So some vague claims about Blues (of which I can find anything about), and vague claims about Toulouse (again, can't find any reference). There was another poster on here who had 'friends' who would pass on information. Turned out to be a cowpat merchant.

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Post by Fanster Wed 10 Jun 2015, 10:18 pm

As i have stated a number of times I am literally working off what I've been told and read, aren't we all just giving opinions based on hearsay and rumour?

Can anyone definitively win an argument with facts?

Instead of maybe trying to go after me, give your opinion on my opinions, of which I don't beleive that Toulon are acing under the salary cap, have actually made a genuine profit this year, or are financially sustainable long term.


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Post by whocares Wed 10 Jun 2015, 10:42 pm

Fanster wrote:As i have stated a number of times I am literally working off what I've been told and read, aren't we all just giving opinions based on hearsay and rumour?

Can anyone definitively win an argument with facts?

Instead of maybe trying to go after me, give your opinion on my opinions, of which I don't beleive that Toulon are acing under the salary cap, have actually made a genuine profit this year, or are financially sustainable long term.


Unlike you I discuss facts as opposed to opinions based on hear-say.
Fact number 1: official financial reports of the top 14 as audited by the DNACG who acts as a financial watchdog and make sure clubs are not heavily in debt (something you might not have in more liberal countries such as UK)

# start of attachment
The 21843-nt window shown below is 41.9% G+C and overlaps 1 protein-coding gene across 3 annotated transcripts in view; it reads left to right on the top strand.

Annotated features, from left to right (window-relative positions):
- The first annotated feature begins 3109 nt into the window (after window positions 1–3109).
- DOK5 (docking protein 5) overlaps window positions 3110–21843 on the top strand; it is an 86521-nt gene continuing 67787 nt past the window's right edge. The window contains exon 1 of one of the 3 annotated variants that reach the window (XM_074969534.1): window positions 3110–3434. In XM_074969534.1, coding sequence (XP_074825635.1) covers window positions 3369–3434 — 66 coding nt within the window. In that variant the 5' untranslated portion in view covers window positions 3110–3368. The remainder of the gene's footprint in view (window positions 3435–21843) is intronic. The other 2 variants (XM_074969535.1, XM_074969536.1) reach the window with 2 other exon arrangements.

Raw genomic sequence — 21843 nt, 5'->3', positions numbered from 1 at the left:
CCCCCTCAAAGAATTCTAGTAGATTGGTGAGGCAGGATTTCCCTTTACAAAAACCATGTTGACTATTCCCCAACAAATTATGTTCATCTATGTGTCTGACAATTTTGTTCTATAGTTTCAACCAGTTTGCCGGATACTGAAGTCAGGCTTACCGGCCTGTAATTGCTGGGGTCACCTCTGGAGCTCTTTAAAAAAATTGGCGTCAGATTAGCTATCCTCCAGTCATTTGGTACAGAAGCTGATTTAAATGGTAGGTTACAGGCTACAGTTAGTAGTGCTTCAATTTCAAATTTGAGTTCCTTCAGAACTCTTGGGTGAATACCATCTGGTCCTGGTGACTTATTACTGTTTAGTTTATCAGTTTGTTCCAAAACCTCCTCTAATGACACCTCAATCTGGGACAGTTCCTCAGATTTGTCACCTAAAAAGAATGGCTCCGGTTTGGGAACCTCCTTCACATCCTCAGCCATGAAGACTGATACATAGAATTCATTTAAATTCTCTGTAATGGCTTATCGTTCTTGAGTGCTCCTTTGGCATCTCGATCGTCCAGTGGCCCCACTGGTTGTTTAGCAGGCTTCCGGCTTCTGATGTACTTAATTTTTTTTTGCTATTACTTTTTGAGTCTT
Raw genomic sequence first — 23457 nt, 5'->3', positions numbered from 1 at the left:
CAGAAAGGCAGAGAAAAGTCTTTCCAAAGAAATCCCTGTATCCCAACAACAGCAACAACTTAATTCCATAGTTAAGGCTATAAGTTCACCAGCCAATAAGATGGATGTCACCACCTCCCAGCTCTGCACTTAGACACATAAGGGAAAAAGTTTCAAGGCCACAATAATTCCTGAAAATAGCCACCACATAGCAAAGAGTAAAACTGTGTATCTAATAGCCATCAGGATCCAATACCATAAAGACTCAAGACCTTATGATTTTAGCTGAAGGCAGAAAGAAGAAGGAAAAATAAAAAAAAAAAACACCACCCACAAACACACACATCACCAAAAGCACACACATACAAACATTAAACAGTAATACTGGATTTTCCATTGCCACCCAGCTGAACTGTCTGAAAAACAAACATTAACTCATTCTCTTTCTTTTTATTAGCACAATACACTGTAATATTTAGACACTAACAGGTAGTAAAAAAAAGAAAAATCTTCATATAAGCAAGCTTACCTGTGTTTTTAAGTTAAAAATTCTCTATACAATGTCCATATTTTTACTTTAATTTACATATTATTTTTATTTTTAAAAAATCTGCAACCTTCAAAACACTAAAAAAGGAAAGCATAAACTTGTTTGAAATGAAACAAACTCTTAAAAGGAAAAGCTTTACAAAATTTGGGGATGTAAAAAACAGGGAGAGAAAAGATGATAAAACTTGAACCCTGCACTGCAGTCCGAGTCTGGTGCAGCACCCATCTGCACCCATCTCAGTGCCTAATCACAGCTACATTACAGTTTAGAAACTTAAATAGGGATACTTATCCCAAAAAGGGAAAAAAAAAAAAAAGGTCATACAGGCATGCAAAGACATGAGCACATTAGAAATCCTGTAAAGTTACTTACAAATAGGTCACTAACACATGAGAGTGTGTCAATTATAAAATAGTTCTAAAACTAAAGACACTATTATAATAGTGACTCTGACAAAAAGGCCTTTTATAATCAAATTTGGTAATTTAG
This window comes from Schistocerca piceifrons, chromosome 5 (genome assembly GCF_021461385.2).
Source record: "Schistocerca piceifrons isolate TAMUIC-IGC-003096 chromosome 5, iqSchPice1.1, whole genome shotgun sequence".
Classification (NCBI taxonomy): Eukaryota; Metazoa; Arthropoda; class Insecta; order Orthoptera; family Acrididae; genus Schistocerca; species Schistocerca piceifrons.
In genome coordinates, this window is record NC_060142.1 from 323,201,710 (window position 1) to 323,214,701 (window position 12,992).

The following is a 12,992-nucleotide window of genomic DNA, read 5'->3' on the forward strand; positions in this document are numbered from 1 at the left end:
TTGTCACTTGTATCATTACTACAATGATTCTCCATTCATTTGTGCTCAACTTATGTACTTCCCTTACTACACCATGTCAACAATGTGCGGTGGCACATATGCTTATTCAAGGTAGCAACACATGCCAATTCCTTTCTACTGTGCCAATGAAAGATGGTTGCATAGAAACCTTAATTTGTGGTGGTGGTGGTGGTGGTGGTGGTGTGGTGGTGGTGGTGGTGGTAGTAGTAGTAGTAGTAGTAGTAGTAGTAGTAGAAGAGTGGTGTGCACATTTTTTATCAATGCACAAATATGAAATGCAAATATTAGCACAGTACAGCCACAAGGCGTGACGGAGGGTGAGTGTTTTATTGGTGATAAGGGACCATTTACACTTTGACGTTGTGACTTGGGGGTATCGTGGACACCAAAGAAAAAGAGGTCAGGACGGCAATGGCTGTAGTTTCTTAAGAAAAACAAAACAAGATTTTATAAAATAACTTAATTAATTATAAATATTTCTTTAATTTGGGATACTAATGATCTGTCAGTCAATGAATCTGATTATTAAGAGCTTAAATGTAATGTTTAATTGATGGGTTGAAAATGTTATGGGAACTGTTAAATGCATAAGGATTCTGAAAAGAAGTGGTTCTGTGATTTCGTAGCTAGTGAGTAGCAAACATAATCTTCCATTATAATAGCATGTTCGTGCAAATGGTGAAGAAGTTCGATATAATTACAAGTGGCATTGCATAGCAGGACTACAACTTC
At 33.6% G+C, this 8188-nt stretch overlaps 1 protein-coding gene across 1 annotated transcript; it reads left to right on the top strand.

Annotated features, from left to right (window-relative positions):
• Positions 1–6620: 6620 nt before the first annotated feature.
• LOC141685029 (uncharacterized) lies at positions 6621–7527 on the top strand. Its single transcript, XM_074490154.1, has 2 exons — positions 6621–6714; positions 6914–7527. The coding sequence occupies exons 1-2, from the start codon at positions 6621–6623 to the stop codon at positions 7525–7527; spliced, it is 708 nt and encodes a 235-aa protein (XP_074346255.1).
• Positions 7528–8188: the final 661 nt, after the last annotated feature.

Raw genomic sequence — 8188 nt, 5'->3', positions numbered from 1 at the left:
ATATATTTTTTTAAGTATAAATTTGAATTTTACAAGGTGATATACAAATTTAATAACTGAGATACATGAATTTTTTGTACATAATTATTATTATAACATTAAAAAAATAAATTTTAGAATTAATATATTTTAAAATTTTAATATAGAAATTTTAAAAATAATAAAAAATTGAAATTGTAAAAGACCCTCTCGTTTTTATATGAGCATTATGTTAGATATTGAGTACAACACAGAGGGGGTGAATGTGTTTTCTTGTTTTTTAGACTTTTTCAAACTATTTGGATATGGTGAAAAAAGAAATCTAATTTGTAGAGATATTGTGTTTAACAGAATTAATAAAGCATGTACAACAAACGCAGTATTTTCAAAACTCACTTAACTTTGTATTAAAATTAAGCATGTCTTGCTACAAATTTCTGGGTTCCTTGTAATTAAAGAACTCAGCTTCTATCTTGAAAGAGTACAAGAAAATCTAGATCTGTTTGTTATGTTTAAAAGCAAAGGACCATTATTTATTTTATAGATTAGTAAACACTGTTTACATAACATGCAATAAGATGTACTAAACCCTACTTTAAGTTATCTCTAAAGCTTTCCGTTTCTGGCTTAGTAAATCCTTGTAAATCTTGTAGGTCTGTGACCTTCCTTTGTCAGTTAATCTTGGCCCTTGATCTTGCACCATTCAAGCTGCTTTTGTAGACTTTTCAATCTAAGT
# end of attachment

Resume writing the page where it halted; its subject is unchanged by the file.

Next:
http://www.lnr.fr/IMG/pdf/zRapportDNACG_2015-WEB_20150414.pdf
Page 33 : Brive and Toulon are the only teams that show a positive result at the end of 2013/2014 season. T

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Post by LondonTiger Wed 10 Jun 2015, 10:49 pm

It should be remembered that DNACG have relegated teams that operated too large a deficit, and refused permission to recruit players to some clubs too.

Some AP clubs operate at massive annual losses. That would not be allowed in France, where the rich owners would have to actually give the money to clubs in the form os sponsorship or other income rather than loans.


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Post by Fanster Wed 10 Jun 2015, 10:52 pm

And the claims that someone made above that Boudj has found ways to legally fund player wage etc through other corporations making contributions? and has publically flaunted it?

What about the way he bypasses the French qualified player rules?

Your fact is an auditer of significance, why is this different to hearsay? When someone comes to your house do you not clean? Is it then a fact that your house is clean? OR is it more of a fact that your house was clean on a specific time, in the opinion of a specific person, who you do not know personally, and havn't spoken to directly, who has a differing agenda to you, meanwhile as a hoseowner you are trying to convince the word your house is a clean house...